National Catholic Reporter: Clergy witch hunt? – Due process for accused priests is a sham, critics say
of the accusation.
“In multiple cases from around the country there are instances where the priest is asked to answer the question, ‘Are you guilty or innocent?’ and the priest doesn’t even know the charge” because diocesan officials fear violating the privacy rights of the accuser, said Father Sullivan. The review board then makes its recommendation to the bishop, who is free to accept it (which is substantially easier when the cleric acknowledges guilt), reject or modify the board’s advice. If the bishop finds the accusation credible, he typically removes the priest from public ministry – a fate nearly 1,000 priests have faced since 2002, according to studies conducted by the John Jay School of Criminal Justice.
Then the bishop, in a votem sent to the Congregation for the Doctrine of the Faith, urges a particular course of action, ranging from a recommendation that the priest enter a private life of “prayer and penance” at a diocesan-owned facility; that a canonical trial be held to determine guilt or innocence; or, in some cases, forced laicization.
The parties then await a response from Rome. This time of waiting, clergy advocates say, is particularly trying for the accused. The priest, despite a technical presumption of innocence, may be the subject of diocesan news releases and media reports of his “removal from public ministry,” and in some cases is left without a salary, housing or health insurance.
Typically, say experts who assist clergy in the process, the priest proclaiming his innocence and awaiting Rome’s judgment is removed from his current assignment and told to live off church-owned property or is offered housing at a remote location, such as a retreat center or retirement home for priests. He is forbidden to present himself publicly as a priest – to say Mass, hear confessions, and preside at funerals or weddings.
Some dioceses continue to pay priests a salary, others don’t.
“In theory they should be [compensated], but in practice they rarely are,” said Father Sullivan. If he is not offered or rejects an offer of church-sponsored housing, the priest could reside with family or friends, at a summer home, or in a private apartment. The diocese will not typically pay the cost of an apartment, said Father Sullivan, because that would result in an accused priest receiving compensation in the form of rent that is greater than he received prior to the accusation.
The ‘guilty’ priest
Then there are priests, like Rick Boyd, who acknowledge the accusations, but argue – if they are allowed to – that mitigating circumstances should have some impact on their punishment.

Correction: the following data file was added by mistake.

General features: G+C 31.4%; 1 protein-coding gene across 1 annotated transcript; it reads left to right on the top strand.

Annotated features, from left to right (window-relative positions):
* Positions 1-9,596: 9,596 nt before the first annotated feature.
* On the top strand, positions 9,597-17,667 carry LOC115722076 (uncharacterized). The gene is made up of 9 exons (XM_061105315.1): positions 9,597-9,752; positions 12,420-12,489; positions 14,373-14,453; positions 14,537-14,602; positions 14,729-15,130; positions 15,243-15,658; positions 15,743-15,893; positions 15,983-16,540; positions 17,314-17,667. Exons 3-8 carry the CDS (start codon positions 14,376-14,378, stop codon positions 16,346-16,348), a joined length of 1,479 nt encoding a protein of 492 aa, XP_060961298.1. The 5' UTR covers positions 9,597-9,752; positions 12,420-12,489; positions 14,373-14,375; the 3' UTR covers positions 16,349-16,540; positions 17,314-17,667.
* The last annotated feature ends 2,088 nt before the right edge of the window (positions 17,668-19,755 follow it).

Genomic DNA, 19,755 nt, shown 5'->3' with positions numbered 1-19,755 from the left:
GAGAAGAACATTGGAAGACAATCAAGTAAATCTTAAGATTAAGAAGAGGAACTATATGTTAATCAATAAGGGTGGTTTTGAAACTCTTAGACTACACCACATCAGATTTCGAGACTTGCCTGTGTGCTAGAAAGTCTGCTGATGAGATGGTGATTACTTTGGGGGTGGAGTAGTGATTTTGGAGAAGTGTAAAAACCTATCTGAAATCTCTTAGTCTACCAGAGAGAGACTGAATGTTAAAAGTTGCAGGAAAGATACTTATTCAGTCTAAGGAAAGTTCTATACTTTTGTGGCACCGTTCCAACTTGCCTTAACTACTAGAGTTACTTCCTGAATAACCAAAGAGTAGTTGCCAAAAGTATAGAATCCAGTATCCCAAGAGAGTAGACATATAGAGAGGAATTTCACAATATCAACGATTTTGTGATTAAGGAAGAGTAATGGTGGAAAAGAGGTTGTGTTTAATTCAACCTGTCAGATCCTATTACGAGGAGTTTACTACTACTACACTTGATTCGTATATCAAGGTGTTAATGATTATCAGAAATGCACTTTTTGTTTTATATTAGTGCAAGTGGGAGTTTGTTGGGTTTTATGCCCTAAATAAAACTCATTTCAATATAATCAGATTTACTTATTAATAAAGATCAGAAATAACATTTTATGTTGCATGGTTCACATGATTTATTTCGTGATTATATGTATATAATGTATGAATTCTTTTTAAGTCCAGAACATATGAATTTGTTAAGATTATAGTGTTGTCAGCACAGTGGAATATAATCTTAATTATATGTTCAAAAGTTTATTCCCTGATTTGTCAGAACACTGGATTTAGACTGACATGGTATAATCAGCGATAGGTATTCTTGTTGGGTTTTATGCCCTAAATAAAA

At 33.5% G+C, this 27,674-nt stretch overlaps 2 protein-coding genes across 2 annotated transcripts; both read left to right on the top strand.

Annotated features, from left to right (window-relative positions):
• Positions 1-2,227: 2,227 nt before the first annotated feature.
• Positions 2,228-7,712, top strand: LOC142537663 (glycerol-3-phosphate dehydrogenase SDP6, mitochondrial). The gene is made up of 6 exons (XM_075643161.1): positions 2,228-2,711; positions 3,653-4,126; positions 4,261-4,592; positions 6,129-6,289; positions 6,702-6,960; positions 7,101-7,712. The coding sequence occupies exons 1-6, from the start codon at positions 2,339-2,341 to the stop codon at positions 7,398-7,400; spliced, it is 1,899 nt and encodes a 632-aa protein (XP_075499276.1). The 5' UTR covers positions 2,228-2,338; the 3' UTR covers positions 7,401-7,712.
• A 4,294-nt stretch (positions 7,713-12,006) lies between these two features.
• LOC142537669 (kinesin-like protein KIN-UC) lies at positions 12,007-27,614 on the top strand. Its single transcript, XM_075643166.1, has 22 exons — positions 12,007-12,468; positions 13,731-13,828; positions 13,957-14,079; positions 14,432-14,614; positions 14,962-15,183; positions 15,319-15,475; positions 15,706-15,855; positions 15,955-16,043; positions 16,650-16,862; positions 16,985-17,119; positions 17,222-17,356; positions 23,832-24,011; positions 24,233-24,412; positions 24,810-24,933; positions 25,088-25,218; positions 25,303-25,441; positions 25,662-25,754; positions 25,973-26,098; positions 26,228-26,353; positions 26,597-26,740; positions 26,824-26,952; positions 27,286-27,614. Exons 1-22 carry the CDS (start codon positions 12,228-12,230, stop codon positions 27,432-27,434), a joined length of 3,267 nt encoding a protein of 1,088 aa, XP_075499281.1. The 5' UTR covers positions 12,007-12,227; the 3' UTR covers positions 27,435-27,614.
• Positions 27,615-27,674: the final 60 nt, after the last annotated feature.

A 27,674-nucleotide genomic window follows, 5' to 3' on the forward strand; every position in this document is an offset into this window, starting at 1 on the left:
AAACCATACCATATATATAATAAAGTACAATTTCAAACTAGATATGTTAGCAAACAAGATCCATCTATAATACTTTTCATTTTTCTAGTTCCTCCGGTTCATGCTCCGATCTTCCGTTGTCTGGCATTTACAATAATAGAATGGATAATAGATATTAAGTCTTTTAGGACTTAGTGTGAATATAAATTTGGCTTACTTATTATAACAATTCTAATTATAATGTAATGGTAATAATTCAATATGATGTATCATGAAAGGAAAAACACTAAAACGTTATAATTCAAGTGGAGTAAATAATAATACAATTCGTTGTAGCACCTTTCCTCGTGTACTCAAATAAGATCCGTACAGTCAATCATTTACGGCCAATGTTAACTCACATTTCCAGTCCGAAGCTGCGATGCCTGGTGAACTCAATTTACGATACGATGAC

In 1984, Boyd, then an associate pastor in the Diocese of Crookston, Minn., was arrested and convicted of possessing child pornography received through the mail. He served no prison time, but instead received six months of treatment at a counseling center for priests. For nearly two decades following his release from the center, Boyd served as pastor of three parishes in Crookston, thinking, he told National Catholic Reporter, that the episode was behind him.
No additional charges were ever made against him, said Boyd. And the counseling helped him confront his behavior, he added, which he says resulted from the sexual abuse he suffered as a child. “I was a happy priest,” he said.
And he would remain so until 2003 when, near the height of the national clergy sexual abuse scandal, a group of parishioners familiar with Boyd’s 1984 conviction demanded that Bishop Victor Balke remove him from ministry.
Boyd, 57, then left the diocese and spent part of the next two years studying canon law at The Catholic University of America and receiving additional counseling. During that time, Boyd said, he was unaware that the diocesan review board was investigating his case. His advocate, canon lawyer Father Virgil Helmin, was kept in the dark about his case, said Boyd.
He was subsequently laicized.
He has appealed his dismissal.
“Procedurally, neither Rev. Helmin or I were informed of any of the precise allegations against me; I received no formal citation,” Boyd told a Vatican official in a July 2006 letter. “Neither Rev. Helmin or I were ever given an opportunity to give any canonical input or even a personal comment. Rev. Helmin was denied permission to view any documents. It appears that Rev. Helmin was advocate in name only, and he was never able to exercise his office.”
Concluded Boyd, “I was never given an opportunity for a right of defense and there was no actual due process given to me.”
In a statement provided to National Catholic Reporter, Msgr. Roger Grundhaus, Crookston Diocese vicar general, said: “In the mid-1980s Rick Boyd was arrested and convicted of possessing a large stash of child pornography and of receiving it in the mail. He pled guilty to the charges. ...
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Republished by Catholic Online with permission of the National Catholic Reporter (www.ncronline.org), a Catholic Online Preferred Publishing Partner.
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